SouthWords

The In-Between Place

Our spirits swing softly on the porch

 

By Katherine Smith

It’s the first porch I’ve had since my parents sold the century-old Pinebluff bed-and-breakfast where our seven-person family grew up. Compared to that stately porch, complete with a swing, white columns and a hardwood floor painted eggshell blue every few years by my mother, my little porch isn’t much. Four-by-eight feet perched on cinderblocks, it swells in the humidity so my door sticks and stays open all day.

What is it about calling a few extra feet of raised platform your own? Where you roll out a rag rug and sit cross-legged under the eaves, listening to the rain? Where you’re home, but out of reach, a closed screen door between you and the phone, the laundry, and keeping things too tidy? The steps are perfect for practicing chords on the guitalele. The railing is perfect for the dreaming cat. Porches are the archetypes of observation, story, and song. Our spirits reach out, a little keener to embrace, when our bodies find themselves in certain home places — kitchens, gardens, porches.

In Alaska, where heavy freezes conflict with porches, I’d forgotten how much I’d missed them, especially this time of year. Now, most weekends, my car is the only one left in the driveway of the school I’m attending in the North Carolina mountains. I’m usually here on my porch, reading, looking and listening.

These Indian summer days are gauzy, beguiling. Like a good front porch, September is a place of in-betweens, and the nostalgia for those things that flee too quickly. The pear and fig trees in my Memaw’s yard are heavy with fruit. Wasps still hum for the mid-afternoon heat and the juice. But when I turn my head for just a moment, an apple-red crispness or oak leaf musk catches me, setting a chord quivering from my heart to the soles of my feet. Colder days are coming.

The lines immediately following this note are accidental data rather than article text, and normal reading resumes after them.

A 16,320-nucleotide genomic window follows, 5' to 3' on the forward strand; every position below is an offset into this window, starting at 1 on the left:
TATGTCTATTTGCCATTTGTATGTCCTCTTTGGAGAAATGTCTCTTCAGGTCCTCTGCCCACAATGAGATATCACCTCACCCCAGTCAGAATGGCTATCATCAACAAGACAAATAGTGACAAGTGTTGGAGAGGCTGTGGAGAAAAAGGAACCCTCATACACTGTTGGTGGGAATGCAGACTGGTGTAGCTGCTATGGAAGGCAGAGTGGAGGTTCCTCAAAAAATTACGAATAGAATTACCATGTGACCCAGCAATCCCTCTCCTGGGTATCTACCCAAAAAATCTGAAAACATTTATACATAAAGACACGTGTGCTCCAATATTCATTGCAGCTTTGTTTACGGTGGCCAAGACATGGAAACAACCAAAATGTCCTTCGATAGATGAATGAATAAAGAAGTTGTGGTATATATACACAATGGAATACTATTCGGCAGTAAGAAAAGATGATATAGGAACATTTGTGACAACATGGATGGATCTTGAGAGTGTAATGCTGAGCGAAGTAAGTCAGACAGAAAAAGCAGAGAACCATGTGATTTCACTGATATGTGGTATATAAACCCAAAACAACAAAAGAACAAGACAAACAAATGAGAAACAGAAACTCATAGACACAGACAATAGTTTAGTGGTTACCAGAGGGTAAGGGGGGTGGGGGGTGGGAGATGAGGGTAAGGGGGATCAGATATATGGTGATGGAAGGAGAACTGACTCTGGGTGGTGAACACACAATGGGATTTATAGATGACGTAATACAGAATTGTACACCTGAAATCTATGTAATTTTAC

Summer is buttressed by non-summer. We live in the soft imprint of relinquishing and anticipating. The fireflies, bullfrogs and locusts quiet down; the poison ivy gives its bright red self away. Children turn pecan shells into tea sets; blankets into caves. We pull the kale and spinach from the garden and sow a fall crop. Dig our corduroys and sweaters from the attic, stumbling across an old box of photos and handmade ornaments, soon for the tree. Something about September, its color and feeling, grounds our hearts in the plain things, the old memories.

Like banjos, guitars and washboard basses gathered on porches for jam sessions in the country. Homemade ice cream and the laps of laughing aunts swinging beachward on a screen porch within earshot of the ocean. Spinning wind chimes and seconds counted between thunder and lightning so many evenings on the front porch of a childhood home. One-Mississippi; two-Mississippi; three.

While summer slows us out of necessity and we move to the pace of its heat, in September we slow a bit more intentionally. Losing the light day by day, minute by minute wraps us in a certain prolonging. The last of the fireflies; the first day of school. The last of the heat lightning; the first harvest moon. From the porch, the literal place between worlds, we revisit these moments that make us, ever reshaping.  PS

Katherine Smith is a wild-prone witness who grew up swinging from ivy vines and hunting water lilies in Pinebluff, North Carolina. She has returned to her home state to study clinical herbalism at the Eclectic School of Herbal Medicine in Lowgap, calling Ireland and Alaska home in the interim.

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